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Tournament exposes South Whidbey volleyball team’s lackluster energy
LANGLEY — They had home court advantage.
They had the confidence of being 5-0 in conference matches.
They had the thrill of three straight come-from-behind victories, including two on the road.
They had the talent and the leadership of six seniors.
Yet, for everything South Whidbey’s volleyball players had, they lacked energy and enthusiasm during the South Whidbey Invite on Saturday.
“We had it, and then no one was having fun, no one was enjoying playing,” said Falcons senior hitter Linden Firethorne.
South Whidbey finished in 13th place among 16 teams at the tournament. The Falcons junior varsity team took 12th place.
“I think a lot of them are frustrated,” said Falcons head coach Mandy Jones. “The seniors are frustrated that the team doesn’t look like it wants it.”
During the final pool match against Brewster, the typical cheers, stomps and reverberating celebrations from South Whidbey were gone. They were replaced by frustrated looks, monotonous encouragement and brief huddling. Lacking energy for things like celebration concerned the Falcons’ coach.
“I think it came from going to the football game the night before over town and not getting home until late,” Jones continued, “which is fine because I’m all for supporting the other school sports. It just didn’t seem like they were really into it.”
Save for a few ecstatic players such as senior Justina Mackie-Timmerman, the Falcons were far from flying high at their tournament. She screamed support on the court and on the bench, for the big rallies and for the little victories.
South Whidbey began in pool play, where it played two-set matches against three teams.
First the Falcons split with Lynnwood (3-1 in Wesco games), a 3A school that won second place at the tournament, 25-22 and 18-25.
“I thought, ‘This is going to be a great day if we keep this up,’” Jones said.
Hope was soon lost, however, as South Whidbey dropped its next two sets against Lakeside, 16-25 and 20-25.
Then the Falcons split with the Brewster Bears, 26-24 and 22-25.
As the Falcons have done in most of the season’s opening sets, they took a large lead only to see it dwindle.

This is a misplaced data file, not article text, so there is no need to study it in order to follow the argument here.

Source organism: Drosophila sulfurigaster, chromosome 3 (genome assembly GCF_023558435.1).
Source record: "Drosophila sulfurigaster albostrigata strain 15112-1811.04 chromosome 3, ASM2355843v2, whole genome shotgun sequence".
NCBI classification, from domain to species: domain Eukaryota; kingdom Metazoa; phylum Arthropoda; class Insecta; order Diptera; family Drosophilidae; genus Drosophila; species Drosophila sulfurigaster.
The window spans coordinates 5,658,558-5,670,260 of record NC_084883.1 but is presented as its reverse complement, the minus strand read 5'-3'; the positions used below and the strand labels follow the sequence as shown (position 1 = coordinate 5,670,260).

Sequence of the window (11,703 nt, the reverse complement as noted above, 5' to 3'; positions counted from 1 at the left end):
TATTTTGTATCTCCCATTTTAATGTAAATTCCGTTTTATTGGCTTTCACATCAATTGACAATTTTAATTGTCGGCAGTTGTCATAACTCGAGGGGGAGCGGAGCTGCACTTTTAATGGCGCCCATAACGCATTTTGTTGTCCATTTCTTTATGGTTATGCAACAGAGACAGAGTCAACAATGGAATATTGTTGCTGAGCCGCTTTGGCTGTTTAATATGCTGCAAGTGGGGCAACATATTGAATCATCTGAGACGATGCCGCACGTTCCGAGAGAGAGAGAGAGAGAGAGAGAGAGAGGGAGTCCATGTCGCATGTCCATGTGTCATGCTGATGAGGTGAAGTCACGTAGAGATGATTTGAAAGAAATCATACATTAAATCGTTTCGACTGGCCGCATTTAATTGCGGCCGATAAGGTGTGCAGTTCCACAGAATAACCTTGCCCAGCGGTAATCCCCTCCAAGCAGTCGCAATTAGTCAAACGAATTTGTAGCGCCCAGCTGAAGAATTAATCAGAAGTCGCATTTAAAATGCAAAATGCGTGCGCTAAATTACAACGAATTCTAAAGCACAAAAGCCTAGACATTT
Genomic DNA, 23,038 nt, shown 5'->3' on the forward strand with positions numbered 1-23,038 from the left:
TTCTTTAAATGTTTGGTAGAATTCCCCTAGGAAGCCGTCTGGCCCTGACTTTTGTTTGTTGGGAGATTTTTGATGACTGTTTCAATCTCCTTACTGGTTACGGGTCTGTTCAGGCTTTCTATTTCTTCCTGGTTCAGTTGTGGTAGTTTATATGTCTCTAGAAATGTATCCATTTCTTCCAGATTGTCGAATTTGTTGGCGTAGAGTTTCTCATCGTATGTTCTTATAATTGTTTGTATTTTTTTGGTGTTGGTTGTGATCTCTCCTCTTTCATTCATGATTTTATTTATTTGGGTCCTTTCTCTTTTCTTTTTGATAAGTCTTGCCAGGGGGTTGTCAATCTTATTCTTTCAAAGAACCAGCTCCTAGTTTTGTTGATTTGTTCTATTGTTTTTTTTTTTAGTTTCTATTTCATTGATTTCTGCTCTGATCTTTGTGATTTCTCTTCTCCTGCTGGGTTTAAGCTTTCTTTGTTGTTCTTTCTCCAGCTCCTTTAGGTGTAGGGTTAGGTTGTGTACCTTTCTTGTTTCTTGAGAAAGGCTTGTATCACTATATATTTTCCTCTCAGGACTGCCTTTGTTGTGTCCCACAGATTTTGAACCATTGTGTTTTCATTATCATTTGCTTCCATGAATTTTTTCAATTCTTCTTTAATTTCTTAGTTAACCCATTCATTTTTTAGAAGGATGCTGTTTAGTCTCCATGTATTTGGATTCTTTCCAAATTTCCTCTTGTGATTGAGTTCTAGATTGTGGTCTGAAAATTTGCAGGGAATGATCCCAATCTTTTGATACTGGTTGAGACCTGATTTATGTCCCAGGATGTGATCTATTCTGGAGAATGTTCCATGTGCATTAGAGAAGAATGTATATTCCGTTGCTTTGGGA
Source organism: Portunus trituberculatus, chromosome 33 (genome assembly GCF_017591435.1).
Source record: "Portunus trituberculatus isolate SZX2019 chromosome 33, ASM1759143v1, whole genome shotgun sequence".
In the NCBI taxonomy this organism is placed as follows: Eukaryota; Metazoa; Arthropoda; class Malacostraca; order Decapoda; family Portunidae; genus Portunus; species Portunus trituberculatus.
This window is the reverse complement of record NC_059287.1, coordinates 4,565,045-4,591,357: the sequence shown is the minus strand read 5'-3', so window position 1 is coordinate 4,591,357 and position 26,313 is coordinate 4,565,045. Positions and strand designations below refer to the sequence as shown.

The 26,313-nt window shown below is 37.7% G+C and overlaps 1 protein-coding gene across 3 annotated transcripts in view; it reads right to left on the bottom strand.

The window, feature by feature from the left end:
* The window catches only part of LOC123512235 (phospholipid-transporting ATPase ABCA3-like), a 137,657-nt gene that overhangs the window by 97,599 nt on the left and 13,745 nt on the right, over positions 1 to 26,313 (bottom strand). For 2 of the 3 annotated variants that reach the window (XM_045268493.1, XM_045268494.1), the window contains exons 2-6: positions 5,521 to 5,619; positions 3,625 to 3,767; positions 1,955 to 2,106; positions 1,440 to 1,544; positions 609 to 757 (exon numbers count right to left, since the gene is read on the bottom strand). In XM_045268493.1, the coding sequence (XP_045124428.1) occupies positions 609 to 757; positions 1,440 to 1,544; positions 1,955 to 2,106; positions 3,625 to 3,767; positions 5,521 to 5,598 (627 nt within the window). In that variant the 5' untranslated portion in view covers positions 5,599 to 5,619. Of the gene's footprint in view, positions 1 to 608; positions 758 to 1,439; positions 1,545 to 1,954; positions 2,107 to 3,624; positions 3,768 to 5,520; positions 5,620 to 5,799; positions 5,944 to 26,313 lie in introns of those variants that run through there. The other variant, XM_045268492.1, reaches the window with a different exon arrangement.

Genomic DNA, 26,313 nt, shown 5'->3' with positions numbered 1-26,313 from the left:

A block by Firethorne gave South Whidbey a 19-10 lead. Brewster reduced it by a point here, another there, until South Whidbey led 22-15.
Then the offense and the defense disappeared. Brewster scored on a Falcon serving error, a kill, a tip pass, another error, then another error and consecutive net violations to take a 23-22 lead over South Whidbey. Jones called a timeout to regroup her team and stall Brewster’s momentum.
South Whidbey regained serve on a Brewster serving error, then sophomore Mackenzie Hezel scored a block.
Another Falcons error tied the game at 24-24 until sophomore setter Meagan Longdon scored on a pass and a Brewster error won the game for the host team 26-24.
The Falcons won that set, but their slumped shoulders, soft voices and downcast looks made them look like they had just lost to the 2B school.
In the second set against Brewster, South Whidbey lost its edge. The Bears lead 7-6 before they pulled ahead 14-6 and didn’t slow down en route to a 25-22 victory.
The Falcons rallied from nine points down to within two points after senior hitter Jessica Manca scored a kill to trail 23-21. Miscommunication and, at times, lack of communication by the Falcons lost the next two points and the set.
“You can’t get down, because we lose and we win, but there are so many more games,” Firethorne said. “We can’t let that game affect the others. Even though we’re tired and exhausted, we have to push through it.”
Then the Falcons had their chance to transform from lame ducks to tournament darlings during the best-of-three-sets tournament play.
South Whidbey first played against Shoreline Christian, a 2B school with an enrollment of about 65 students.
The second tournament match was against a familiar foe: Sultan. The Falcons beat the Turks 25-10 and 25-21.
The all-day tournament began at 9:15 a.m. and ended after 5 p.m. at the high school. Matches were played as often as one of the four courts was open for 16 teams from Omak to Edmonds-Woodway, which took third place behind first-place Chelan. Extended downtime between matches may have sapped South Whidbey’s energy.
“I think it killed us to have to sit so long between matches,” Jones said.
Firethorne continued her strong play in kills, blocks and aces, despite having a cracked rib. The matches on Saturday may not mean much for the team’s conference or division standing, but she said it was important for her to play anyway.
“They never really said I had to stop playing,” Firethorne said. “I’m taking cough suppressants.”
Practice for South Whidbey on Monday was tough. The girls ran hard and often, Jones said.
She did not meet with the team to discuss their underwhelming performance at the tournament. Instead, she planned to meet with the Falcons during the team dinner prior to Tuesday night’s match against King’s, the only other undefeated Cascade Conference team (5-0).
“I’m not going to chew them out. I’m not going to get down on them,” Jones said. “But, I’m going to try to give them the best pep talk I can.”